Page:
JOHNSTOWN — The Greater Johnstown School District’s School Lunch Program is back in the “black,” but administrators and the Board of Education are grappling with other program concerns.
School Business Manager Alice Sise told the board Thursday night at Glebe Street Elementary School that the program is doing better after past financial difficulties.
“It’s looking very, very good,” she said.
Sise reminded the board “significant staff cuts” were made to get the program financially solvent. She said the lunch program stays within nutrition guidelines regarding such ingredients as starch and sugar, and provides incentives for students to eat certain foods.
“You’ve got your standards you’ve got to meet,” she said.
At Knox Junior High School and Johnstown High School, Sise said students are rewarded with free entrees. Younger elementary students get stickers.
“I’m very happy to say we’re operating in the black at this point,” Sise said.
But Sise said the district has to make a decision on whether to bring back the Summer Lunch Program. The district decided in 2015 to opt out of the National School Lunch Program.
She said the district probably could renew the summer program, but there remain concerns about children walking to it with ongoing capital construction planned this summer at schools. She cited Warren Street Elementary School, which is near JHS.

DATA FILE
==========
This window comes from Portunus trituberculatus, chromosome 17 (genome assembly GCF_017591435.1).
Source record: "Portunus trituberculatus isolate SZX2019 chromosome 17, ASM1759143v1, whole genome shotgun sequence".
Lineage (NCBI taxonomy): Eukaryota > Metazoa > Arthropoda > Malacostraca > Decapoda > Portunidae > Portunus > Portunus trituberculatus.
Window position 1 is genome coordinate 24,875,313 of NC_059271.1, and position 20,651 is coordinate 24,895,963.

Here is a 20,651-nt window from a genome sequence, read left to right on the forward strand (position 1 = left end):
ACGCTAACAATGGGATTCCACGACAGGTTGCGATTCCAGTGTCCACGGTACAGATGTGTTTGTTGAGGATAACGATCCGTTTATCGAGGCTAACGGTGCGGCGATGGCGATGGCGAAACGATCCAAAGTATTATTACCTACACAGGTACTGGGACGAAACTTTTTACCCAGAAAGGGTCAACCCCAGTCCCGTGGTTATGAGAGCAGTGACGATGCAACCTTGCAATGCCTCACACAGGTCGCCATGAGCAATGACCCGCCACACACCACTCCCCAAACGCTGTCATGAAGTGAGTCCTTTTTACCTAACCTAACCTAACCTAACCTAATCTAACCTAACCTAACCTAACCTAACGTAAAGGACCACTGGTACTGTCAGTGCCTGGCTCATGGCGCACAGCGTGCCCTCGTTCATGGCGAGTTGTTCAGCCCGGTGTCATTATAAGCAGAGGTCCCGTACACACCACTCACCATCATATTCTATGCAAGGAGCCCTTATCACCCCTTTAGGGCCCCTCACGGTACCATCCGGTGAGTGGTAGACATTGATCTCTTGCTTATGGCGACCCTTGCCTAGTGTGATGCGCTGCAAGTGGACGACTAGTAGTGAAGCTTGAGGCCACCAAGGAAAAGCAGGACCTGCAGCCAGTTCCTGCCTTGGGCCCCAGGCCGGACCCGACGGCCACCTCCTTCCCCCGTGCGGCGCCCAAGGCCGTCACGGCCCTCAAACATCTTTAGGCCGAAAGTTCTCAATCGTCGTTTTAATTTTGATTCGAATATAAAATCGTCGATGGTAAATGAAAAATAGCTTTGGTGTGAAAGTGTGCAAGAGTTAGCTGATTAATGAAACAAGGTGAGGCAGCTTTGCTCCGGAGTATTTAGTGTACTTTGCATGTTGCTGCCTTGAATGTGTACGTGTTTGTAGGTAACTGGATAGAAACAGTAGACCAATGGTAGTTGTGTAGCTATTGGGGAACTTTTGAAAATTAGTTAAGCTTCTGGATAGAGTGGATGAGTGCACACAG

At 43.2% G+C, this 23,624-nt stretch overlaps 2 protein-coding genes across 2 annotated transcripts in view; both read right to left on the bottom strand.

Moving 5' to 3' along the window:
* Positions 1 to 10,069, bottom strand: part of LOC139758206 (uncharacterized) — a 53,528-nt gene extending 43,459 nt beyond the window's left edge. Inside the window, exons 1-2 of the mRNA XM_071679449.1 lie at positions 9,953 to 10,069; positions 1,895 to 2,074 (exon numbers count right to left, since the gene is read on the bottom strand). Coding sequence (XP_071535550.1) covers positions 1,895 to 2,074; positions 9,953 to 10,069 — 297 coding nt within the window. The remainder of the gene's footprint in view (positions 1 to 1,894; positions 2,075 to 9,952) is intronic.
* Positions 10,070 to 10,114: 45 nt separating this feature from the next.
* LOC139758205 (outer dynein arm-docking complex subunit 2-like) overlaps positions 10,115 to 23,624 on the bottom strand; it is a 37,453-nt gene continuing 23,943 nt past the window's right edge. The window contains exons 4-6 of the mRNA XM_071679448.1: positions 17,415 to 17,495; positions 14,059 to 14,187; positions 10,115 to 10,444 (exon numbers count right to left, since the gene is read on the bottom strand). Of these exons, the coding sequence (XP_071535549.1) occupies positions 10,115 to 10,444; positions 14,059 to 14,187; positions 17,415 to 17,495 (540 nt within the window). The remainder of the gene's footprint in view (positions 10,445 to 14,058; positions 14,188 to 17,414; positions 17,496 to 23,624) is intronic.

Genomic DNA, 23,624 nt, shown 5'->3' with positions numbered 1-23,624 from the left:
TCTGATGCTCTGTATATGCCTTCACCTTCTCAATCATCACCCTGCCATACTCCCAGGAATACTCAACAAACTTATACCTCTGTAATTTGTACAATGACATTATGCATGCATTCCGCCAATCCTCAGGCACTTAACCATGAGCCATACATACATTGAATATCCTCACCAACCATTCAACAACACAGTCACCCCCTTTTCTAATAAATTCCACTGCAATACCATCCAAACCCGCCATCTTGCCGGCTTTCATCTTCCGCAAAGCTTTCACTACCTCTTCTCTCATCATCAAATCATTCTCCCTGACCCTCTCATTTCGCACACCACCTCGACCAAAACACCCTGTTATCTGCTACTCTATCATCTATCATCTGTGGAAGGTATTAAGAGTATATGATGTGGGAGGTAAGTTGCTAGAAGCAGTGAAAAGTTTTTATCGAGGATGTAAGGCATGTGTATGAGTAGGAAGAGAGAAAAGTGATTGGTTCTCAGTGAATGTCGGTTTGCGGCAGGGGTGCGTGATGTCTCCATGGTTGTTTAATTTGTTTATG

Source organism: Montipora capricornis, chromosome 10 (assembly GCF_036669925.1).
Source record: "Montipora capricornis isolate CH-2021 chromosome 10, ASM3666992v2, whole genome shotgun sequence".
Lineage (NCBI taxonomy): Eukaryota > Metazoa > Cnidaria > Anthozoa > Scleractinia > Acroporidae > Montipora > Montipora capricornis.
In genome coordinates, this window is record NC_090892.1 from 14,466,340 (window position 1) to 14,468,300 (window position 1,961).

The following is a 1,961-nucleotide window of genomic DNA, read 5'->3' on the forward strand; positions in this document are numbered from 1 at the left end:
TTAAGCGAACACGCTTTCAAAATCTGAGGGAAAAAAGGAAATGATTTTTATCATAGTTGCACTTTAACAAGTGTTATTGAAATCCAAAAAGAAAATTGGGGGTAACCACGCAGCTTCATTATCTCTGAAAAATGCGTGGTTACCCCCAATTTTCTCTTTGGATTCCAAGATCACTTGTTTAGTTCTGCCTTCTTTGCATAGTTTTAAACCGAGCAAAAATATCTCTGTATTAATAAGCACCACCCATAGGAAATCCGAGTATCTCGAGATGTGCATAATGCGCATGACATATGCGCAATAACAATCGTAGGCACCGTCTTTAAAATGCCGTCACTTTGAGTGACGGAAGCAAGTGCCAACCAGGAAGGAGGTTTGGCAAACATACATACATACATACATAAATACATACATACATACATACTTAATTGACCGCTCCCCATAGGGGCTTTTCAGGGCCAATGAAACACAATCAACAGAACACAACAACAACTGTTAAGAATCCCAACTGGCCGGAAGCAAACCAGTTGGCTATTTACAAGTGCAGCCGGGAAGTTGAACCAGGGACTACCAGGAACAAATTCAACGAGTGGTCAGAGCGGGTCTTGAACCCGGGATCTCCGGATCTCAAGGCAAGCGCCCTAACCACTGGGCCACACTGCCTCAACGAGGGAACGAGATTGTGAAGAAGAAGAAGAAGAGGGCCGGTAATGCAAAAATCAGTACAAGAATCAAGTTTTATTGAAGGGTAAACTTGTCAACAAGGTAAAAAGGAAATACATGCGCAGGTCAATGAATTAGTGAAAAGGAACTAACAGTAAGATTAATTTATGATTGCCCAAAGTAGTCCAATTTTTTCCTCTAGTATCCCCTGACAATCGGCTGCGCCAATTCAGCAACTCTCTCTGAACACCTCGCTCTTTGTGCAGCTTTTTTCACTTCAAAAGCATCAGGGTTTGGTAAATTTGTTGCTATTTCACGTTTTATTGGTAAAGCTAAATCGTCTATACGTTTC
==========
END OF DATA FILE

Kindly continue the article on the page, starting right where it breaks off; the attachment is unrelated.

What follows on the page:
“I’m worried about construction,” Sise said. “I’m worried about supervision at Warren Street.”
Superintendent Patricia Kilburn said the district doesn’t know how many will participate in a summer food program. She suggested the district might be able to reach out to the community for “options” for summer lunches. She mentioned the Council of Churches.
But it was noted a community site couldn’t be done under the auspices of the National School Lunch Program.
Board President Kathryn Zajicek said the board could decide at its March 22 special meeting whether to renew the summer program.
The board also discussed delinquent payers in the lunch program. It was noted some parents don’t want to pay what they owe, as high as $40 in some cases.
“I didn’t sign up to be a debt collector,” Sise said.
Sise said the lunch program can’t continue to be profitable if the district doesn’t get proper reimbursement for meals.
Board Vice President Evamarie Mraz suggested a “cap,” for example —a $15 delinquency and a child receives an “alternative” lunch. Those include peanut butter and jelly and cheese sandwiches.
Board member Jennifer Sponnoble said the alternative lunch unfortunately “marks” certain kids.
Zajicek also alluded to school children being “punished” for delinquent parents.
Michael Anich covers Johnstown and Fulton County news. He can be reached at [email protected]